Link | Posted on Sep 9, 2019 at 08:56 UTC

Better options:
55-300/4 S (or variable faster), 70-200(or 300)/4 S and 80-400/4.5-6.3 S* (they will undoubtedly push for a faster/less compact lens, though).
The 28-280/2.8-5.6 S would be a nice lens for the option #1 – though I believe 55 or 35 mm short end is the ideal spec for it.

Link | Posted on Sep 8, 2019 at 09:33 UTC as 27th comment

It’s hard to fault the specifications released/planned so far.
I hope the 100-300/4 won’t prove correct.
It would sit awkwardly between the 70-200/4 and 80-400.
Of course any lens has got some advantage but the preference here goes – 400 mm; 70 or 80 mm; size; aperture and not the other way round.
A 300 mm zoom is short at 100 mm. It could raise some interest from 70-200/4 users that don’t mind losing 70 mm though again, that lens is more a range lens than a reach one. I said this before but even in 400 mm zooms the 80 mm is very useful – to have the ability to get under the 100 mm into a short tele range. You can overlook this with a 400 mm zoom but less so with a 300 mm one. The aperture preference is best for product differentiation but that can be used only to some extent, keeping in mind the practical side, the competition and the users’ experience overall - it’s all different to 10 years ago!

Link | Posted on Sep 8, 2019 at 09:28 UTC as 28th comment | 9 replies
On article DPReview TV: Sony a6600 first impressions (201 comments in total)

The format was more ahead at the start of the digital. I am thinking how serious the brands will get with the APS-C. Sony improved this with the lens releases. The point of the format is the size and cost. It needs good quality slow lenses (some faster options to extend the utility) and it can be very useful from a user's standpoint. The niche is vulnerable to the phones, the overall climate say, and the 135 format that is maturing. I mean a niche in ecology terms here but the attractivity decline is there.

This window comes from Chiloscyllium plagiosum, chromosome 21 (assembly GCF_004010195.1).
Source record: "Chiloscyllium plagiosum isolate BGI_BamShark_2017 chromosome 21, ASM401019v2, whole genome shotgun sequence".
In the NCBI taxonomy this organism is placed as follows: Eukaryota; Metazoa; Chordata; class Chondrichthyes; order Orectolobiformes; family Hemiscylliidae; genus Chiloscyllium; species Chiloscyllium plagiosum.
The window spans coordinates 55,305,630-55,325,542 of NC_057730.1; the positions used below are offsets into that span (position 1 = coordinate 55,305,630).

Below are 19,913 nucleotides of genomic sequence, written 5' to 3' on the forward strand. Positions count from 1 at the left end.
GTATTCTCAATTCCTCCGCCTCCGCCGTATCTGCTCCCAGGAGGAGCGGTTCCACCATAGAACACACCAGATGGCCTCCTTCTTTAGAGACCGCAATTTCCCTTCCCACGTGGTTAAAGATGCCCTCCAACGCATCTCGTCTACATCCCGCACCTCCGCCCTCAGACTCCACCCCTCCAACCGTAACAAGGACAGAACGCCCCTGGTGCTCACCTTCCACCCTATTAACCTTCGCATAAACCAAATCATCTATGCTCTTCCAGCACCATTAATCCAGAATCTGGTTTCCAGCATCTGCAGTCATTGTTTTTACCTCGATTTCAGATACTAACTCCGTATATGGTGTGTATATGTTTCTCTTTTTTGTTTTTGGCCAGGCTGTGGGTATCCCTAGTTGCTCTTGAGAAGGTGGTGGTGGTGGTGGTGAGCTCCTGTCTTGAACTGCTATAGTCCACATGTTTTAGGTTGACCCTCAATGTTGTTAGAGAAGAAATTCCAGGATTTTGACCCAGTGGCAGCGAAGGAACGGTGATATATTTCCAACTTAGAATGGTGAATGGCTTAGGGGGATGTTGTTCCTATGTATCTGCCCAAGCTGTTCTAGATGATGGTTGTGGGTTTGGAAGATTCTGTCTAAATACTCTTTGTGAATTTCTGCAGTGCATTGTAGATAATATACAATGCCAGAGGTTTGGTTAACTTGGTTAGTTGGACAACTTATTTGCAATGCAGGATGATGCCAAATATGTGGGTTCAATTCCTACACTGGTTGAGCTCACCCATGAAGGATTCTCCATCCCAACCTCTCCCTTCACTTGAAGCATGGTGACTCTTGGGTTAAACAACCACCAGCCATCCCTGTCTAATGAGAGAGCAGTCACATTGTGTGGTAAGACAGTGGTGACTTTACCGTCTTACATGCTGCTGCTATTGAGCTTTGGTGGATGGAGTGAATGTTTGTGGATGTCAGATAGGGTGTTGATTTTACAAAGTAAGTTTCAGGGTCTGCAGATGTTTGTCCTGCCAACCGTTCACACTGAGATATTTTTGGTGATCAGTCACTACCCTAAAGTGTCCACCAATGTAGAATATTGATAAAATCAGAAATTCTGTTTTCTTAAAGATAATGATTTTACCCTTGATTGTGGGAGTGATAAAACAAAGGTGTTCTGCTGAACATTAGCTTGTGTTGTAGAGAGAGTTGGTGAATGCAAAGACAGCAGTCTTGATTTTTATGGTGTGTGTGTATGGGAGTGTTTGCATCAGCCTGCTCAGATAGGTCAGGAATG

Link | Posted on Aug 31, 2019 at 11:20 UTC as 55th comment
On article Sony a6600 sample gallery (185 comments in total)

Very impressed by the lenses used, especially by the 16-55/2.8, also by the Sigma 56/1.4. The 70-350mm G OSS looks well-made - an incredibly useful lens of all sorts, travel/outdoor. It’s less covered here - the out of focus rendering - good so far. I guess the G lens will be at least very good. The 16-55/2.8 - pretty stunning, good range.

Link | Posted on Aug 31, 2019 at 08:36 UTC as 12th comment

Great range.
Yeah the system is unique as someone argued.
If it’s your cup of tea, you appreciate it. I don’t find the discussions about the equivalent options all that disturbing in general and I find them actually interesting if viewed in context. Some thick skin from the MFT users may be required and especially more accuracy and less demeaning in the arguments made, which is ever so tempting.
I am not exactly familiar with the lineups, but there sure are very small cameras available in the MFT as well, and so are the very compact slower lenses. The system then deals with the faster stuff their way, obviously – it is this combination, need and the cup-of-tea thing again. Larger cameras are options as are the larger lenses (whatever the relation between these needs).
The pressure on MFT has increased somehow both from the 135 f and from the phones, and some cooling of the market is not helping anyone. Overall an excellent target for intentional trolling, or just insensitive blunders.

Link | Posted on Jun 2, 2019 at 09:16 UTC as 25th comment | 3 replies

Thanks for this. There is no business without trust. A much better treatment than the D600 got… Should keep happy both the users and the trolls! :))

Link | Posted on May 22, 2019 at 06:29 UTC as 8th comment

/ induced by the technologically different world – for better or worse.

Link | Posted on May 22, 2019 at 06:17 UTC as 19th comment

To borrow the phrase, “we have seen a lot of movement away from” cameras in general. Digital imaging is no longer a novelty. It has branched into all parts of our lives. Our senses are surrounded and overwhelmed by all sorts of hyper-realistic, fictional or just informative imaging representations of better and better products from schools, shops, bedrooms to baby buggies. Its originality lost its magic and people look for new ones. So it’s not just that the phones are here. It’s the whole environment that changed to the times 10, 15 years ago. With the novelty factor fading and the consumer overfed and tired with all the external input and even personality issues coming more ordinarily to light (losing of inner self), no wonder the digital cameras sell less. It is a predictable trend that the market will lose that part of the consumer base and that the sudden revival of photography will revert to its inherent root. And that with modifications /

Link | Posted on May 22, 2019 at 06:17 UTC as 20th comment
On article Ricoh GR III studio scene published (134 comments in total)

These are very nice results for the GR III, lens, higher ISO, high ISO - colour.

Link | Posted on Apr 17, 2019 at 11:58 UTC as 5th comment
Total: 261, showing: 1 – 20